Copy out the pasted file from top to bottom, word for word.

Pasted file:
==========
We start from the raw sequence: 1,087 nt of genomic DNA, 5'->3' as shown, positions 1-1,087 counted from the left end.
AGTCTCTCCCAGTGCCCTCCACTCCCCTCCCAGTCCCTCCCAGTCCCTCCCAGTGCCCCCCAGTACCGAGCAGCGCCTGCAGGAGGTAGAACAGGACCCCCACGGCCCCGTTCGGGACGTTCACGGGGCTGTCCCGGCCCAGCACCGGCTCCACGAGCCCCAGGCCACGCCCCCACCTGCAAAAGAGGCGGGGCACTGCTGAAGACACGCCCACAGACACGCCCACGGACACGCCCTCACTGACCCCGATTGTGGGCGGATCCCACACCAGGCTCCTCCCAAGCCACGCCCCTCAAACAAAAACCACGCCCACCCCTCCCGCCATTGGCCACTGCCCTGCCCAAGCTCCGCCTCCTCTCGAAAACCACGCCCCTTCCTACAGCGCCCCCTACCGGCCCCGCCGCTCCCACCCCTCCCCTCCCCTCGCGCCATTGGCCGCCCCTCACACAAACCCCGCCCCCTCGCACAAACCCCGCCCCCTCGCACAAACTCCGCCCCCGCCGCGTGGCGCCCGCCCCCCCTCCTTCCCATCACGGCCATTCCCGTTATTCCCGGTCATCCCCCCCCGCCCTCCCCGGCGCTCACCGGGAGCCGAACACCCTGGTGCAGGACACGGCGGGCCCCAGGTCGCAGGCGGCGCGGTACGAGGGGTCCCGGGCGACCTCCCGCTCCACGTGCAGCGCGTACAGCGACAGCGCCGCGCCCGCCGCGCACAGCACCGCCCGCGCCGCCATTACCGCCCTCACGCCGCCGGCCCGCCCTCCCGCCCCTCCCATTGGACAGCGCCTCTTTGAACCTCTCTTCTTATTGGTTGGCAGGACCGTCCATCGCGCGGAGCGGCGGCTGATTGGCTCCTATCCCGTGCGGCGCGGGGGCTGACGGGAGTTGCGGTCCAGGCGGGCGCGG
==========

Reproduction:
We start from the raw sequence: 1,087 nt of genomic DNA, 5'->3' as shown, positions 1-1,087 counted from the left end.
AGTCTCTCCCAGTGCCCTCCACTCCCCTCCCAGTCCCTCCCAGTCCCTCCCAGTGCCCCCCAGTACCGAGCAGCGCCTGCAGGAGGTAGAACAGGACCCCCACGGCCCCGTTCGGGACGTTCACGGGGCTGTCCCGGCCCAGCACCGGCTCCACGAGCCCCAGGCCACGCCCCCACCTGCAAAAGAGGCGGGGCACTGCTGAAGACACGCCCACAGACACGCCCACGGACACGCCCTCACTGACCCCGATTGTGGGCGGATCCCACACCAGGCTCCTCCCAAGCCACGCCCCTCAAACAAAAACCACGCCCACCCCTCCCGCCATTGGCCACTGCCCTGCCCAAGCTCCGCCTCCTCTCGAAAACCACGCCCCTTCCTACAGCGCCCCCTACCGGCCCCGCCGCTCCCACCCCTCCCCTCCCCTCGCGCCATTGGCCGCCCCTCACACAAACCCCGCCCCCTCGCACAAACCCCGCCCCCTCGCACAAACTCCGCCCCCGCCGCGTGGCGCCCGCCCCCCCTCCTTCCCATCACGGCCATTCCCGTTATTCCCGGTCATCCCCCCCCGCCCTCCCCGGCGCTCACCGGGAGCCGAACACCCTGGTGCAGGACACGGCGGGCCCCAGGTCGCAGGCGGCGCGGTACGAGGGGTCCCGGGCGACCTCCCGCTCCACGTGCAGCGCGTACAGCGACAGCGCCGCGCCCGCCGCGCACAGCACCGCCCGCGCCGCCATTACCGCCCTCACGCCGCCGGCCCGCCCTCCCGCCCCTCCCATTGGACAGCGCCTCTTTGAACCTCTCTTCTTATTGGTTGGCAGGACCGTCCATCGCGCGGAGCGGCGGCTGATTGGCTCCTATCCCGTGCGGCGCGGGGGCTGACGGGAGTTGCGGTCCAGGCGGGCGCGG